name1 type1 default1
    name2 type2 default2

    Where type is one of
    1. CDATA character data
    2. ID unique value - one per document
    3. IDREF or IDREFs - points to an ID
    5. NMTOKEN or NMTOKENS - valid XML Names
    6. enumeration - list of valid strings
    Default value is one of
    1. #REQUIRED element in the xml document must supply this attribute
    2. #IMPLIED this attribute is optional
    3. #FIXED value
    4. value if no value is specified, this one is used
  20. Attribute List Declarations 2

    The two most common are CDATA and enumeration.

    <!ATTLIST ChoiceList 
    tableAttributes CDATA #IMPLIED
    HTMLWidget (dropdownlist|radio|checkbox) "dropdownlist"
    debug (yes|no) #IMPLIED
    choicelistdef IDREF #IMPLIED

    The default value appears after an enumeration of choices. If the element in the xml document does not supply a value for this attribute, the default is used.

    When "#IMPLIED" is used, it means the name-value pair is optional.

  21. Attribute List Declarations - quiz

    Given the following Attribute List Declaration:

    <!ATTLIST survey1
       host CDATA #IMPLIED
       test (yes|no) "yes"
       debug "yes"
    Quiz - which are valid attributes?:
    1. <survey1 host="dizzy" />
    2. <survey1 name="ae4" host="dizzy" />
    3. <survey1 name="ae4" host="dizzy" test="null" />
    4. <survey1 name=" xyz " test="null" />
  22. Attribute List Declarations with Entities

    Typically a DTD makes use of entities. For Example:

    <!ENTITY % YesNo "(yes|no)">
    <!ENTITY % Integer "CDATA">
    <!ATTLIST survey1
       show %YesNo; #IMPLIED
       border %Integer; "1.0"
  23. XML documents

    XML documents start with a declaration of version and encoding,

    <?xml version="1.0" encoding="UTF-8" standalone="no"?>

    This is typically followed by reference to where the DTD document resides. The word "Coins" below refers to the top level element (the outermost) in the document. The actual dtd file may be across the Internet or on the same machine.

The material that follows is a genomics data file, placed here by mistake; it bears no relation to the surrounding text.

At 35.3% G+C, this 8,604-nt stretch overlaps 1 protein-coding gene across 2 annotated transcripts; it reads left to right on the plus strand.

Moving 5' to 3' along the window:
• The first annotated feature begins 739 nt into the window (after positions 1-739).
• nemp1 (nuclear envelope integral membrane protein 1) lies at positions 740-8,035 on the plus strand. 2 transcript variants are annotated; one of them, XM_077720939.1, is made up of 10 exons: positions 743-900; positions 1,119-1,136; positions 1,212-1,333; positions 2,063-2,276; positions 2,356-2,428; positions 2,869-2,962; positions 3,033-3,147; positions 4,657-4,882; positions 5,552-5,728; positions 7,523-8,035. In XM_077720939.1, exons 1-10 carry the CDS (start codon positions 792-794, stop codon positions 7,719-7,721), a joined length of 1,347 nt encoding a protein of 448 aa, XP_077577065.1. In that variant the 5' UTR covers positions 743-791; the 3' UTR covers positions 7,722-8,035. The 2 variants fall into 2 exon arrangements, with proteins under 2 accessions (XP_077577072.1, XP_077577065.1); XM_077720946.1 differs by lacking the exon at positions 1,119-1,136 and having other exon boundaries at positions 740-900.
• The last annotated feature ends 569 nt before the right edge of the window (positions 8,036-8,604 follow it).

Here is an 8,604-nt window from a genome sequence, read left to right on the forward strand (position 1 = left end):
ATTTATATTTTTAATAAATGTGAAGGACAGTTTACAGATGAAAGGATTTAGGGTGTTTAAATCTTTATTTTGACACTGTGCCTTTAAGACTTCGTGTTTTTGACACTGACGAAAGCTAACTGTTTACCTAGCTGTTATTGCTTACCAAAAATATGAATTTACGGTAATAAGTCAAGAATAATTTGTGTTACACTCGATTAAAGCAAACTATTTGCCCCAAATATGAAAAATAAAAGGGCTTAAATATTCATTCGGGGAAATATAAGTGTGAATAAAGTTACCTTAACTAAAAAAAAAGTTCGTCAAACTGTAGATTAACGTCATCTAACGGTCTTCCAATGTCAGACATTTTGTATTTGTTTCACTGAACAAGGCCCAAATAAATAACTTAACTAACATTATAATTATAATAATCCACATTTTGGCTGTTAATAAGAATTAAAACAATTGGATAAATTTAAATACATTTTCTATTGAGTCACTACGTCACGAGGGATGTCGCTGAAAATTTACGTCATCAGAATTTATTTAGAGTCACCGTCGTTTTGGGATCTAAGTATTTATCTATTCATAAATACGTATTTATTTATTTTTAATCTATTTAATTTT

<!DOCTYPE Coins SYSTEM "Coins1.dtd">

    In smaller documents the dtd may be embedded in the actual xml document.

  24. Sample XML document
    <?xml version="1.0" encoding="UTF-8"?>
    <!DOCTYPE survey1 PUBLIC "-//W3C//DTD XHTML 1.0 Transitional//EN" "http://localhost/dtd/survey1.dtd">
    <survey1 name="test">
    <Page><Question><QuestionText>What is your name?</QuestionText></Question></Page>
    <Page><p>Thanks for taking our survey!</p></Page>
  25. Sample DTD document
    <!ELEMENT survey1 (Head*,Page+)>
    <!ATTLIST survey1
    version CDATA "1.0"
    test (yes|no) "yes"

    <!ELEMENT Page ((Question*|p*)*,Buttons*)>
    <!ELEMENT Question (QuestionText*)>
    <!ELEMENT QuestionText (#PCDATA)>

    <!ELEMENT Head (#PCDATA)>
    <!ELEMENT Buttons (#PCDATA)>
    <!ELEMENT p (#PCDATA)>
  26. Sample XML and DTD in one document
    <?xml version="1.0" encoding="UTF-8"?>
    <!DOCTYPE survey1 [
    <!ELEMENT survey1 (Head*,Page+)>
    <!ATTLIST survey1
    version CDATA "1.0"
    test (yes|no) "yes"

    <!ELEMENT Page ((Question*|p*)*,Buttons*)>
    <!ELEMENT Question (QuestionText*)>
    <!ELEMENT QuestionText (#PCDATA)>

    <!ELEMENT Head (#PCDATA)>
    <!ELEMENT Buttons (#PCDATA)>
    <!ELEMENT p (#PCDATA)>

    <survey1 name="test">
    <Page><Question /><Buttons /></Page>
    <Page><Buttons /></Page>
    <Page><Question /><Question /><Buttons /></Page>
    <Page><Question /><Question /><Buttons /></Page>
    <Page><Question /><p /><p /><Question /><Buttons /></Page>

    <Page><Question><QuestionText>What is your name?</QuestionText></Question></Page>
    <Page><Question><QuestionText>What is your name?</QuestionText></Question></Page>
    <Page><p>Thanks for taking our survey!</p></Page>
  27. How to include one DTD in another. From the XML FAQ.
    <!ENTITY % mylists PUBLIC 
    "-//Foo, Inc//ENTITIES Common list structures//EN"
  28. How to use CDATA to tell the parser to ignore markup for elements
    <AttributeScript attribute="firstBlock">
    if(count < 10) {
    } else {
    ]]> </AttributeScript>
  29. Online References for XML:
    2. XML Notepad
    3. great tutorials on xml, html, xsl
    4. Guide to XML software
    5. World Wide Web Consortium's standards for XML
    8. (use ie)
    10. Yahoo's XML links
    11. Sun's development with xml notes
    12. IBM's XML site
    15. Index of free xml tools
    16. XML FAQ
    17. XHTML
  30. Pedantic Review

    What we learned today:

    1. Why use XML?

    2. What is a tag?

    3. What is an element?

    4. What does it mean that an XML document is "well formed"?

    5. What does it mean that an XML document is "valid"?

    6. How do I read a simple DTD?